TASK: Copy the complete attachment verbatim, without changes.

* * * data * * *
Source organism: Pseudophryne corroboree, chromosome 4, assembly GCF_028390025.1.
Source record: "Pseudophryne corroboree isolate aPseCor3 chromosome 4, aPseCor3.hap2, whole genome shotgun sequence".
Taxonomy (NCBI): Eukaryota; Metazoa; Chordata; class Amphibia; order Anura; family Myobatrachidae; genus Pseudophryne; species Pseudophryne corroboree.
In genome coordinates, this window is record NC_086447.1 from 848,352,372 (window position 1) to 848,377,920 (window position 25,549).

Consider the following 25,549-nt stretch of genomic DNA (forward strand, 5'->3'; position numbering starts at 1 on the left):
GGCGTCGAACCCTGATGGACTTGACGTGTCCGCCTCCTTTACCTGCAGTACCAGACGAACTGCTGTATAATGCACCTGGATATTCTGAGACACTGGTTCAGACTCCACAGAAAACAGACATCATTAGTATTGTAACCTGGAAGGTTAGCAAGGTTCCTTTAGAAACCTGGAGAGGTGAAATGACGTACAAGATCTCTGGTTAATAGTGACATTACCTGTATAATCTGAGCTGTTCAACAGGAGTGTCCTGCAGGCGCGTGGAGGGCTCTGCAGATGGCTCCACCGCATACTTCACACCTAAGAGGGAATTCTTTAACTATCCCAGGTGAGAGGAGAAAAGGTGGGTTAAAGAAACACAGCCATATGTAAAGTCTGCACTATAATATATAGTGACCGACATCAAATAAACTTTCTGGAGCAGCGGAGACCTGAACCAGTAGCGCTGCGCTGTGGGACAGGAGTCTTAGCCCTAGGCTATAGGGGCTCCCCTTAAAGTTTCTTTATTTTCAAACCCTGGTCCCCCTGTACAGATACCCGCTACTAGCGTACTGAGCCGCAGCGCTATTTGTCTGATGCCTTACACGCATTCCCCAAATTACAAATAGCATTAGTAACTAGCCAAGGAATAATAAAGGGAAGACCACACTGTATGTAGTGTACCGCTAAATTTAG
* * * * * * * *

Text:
Source organism: Pseudophryne corroboree, chromosome 4, assembly GCF_028390025.1.
Source record: "Pseudophryne corroboree isolate aPseCor3 chromosome 4, aPseCor3.hap2, whole genome shotgun sequence".
Taxonomy (NCBI): Eukaryota; Metazoa; Chordata; class Amphibia; order Anura; family Myobatrachidae; genus Pseudophryne; species Pseudophryne corroboree.
In genome coordinates, this window is record NC_086447.1 from 848,352,372 (window position 1) to 848,377,920 (window position 25,549).

Consider the following 25,549-nt stretch of genomic DNA (forward strand, 5'->3'; position numbering starts at 1 on the left):
GGCGTCGAACCCTGATGGACTTGACGTGTCCGCCTCCTTTACCTGCAGTACCAGACGAACTGCTGTATAATGCACCTGGATATTCTGAGACACTGGTTCAGACTCCACAGAAAACAGACATCATTAGTATTGTAACCTGGAAGGTTAGCAAGGTTCCTTTAGAAACCTGGAGAGGTGAAATGACGTACAAGATCTCTGGTTAATAGTGACATTACCTGTATAATCTGAGCTGTTCAACAGGAGTGTCCTGCAGGCGCGTGGAGGGCTCTGCAGATGGCTCCACCGCATACTTCACACCTAAGAGGGAATTCTTTAACTATCCCAGGTGAGAGGAGAAAAGGTGGGTTAAAGAAACACAGCCATATGTAAAGTCTGCACTATAATATATAGTGACCGACATCAAATAAACTTTCTGGAGCAGCGGAGACCTGAACCAGTAGCGCTGCGCTGTGGGACAGGAGTCTTAGCCCTAGGCTATAGGGGCTCCCCTTAAAGTTTCTTTATTTTCAAACCCTGGTCCCCCTGTACAGATACCCGCTACTAGCGTACTGAGCCGCAGCGCTATTTGTCTGATGCCTTACACGCATTCCCCAAATTACAAATAGCATTAGTAACTAGCCAAGGAATAATAAAGGGAAGACCACACTGTATGTAGTGTACCGCTAAATTTAG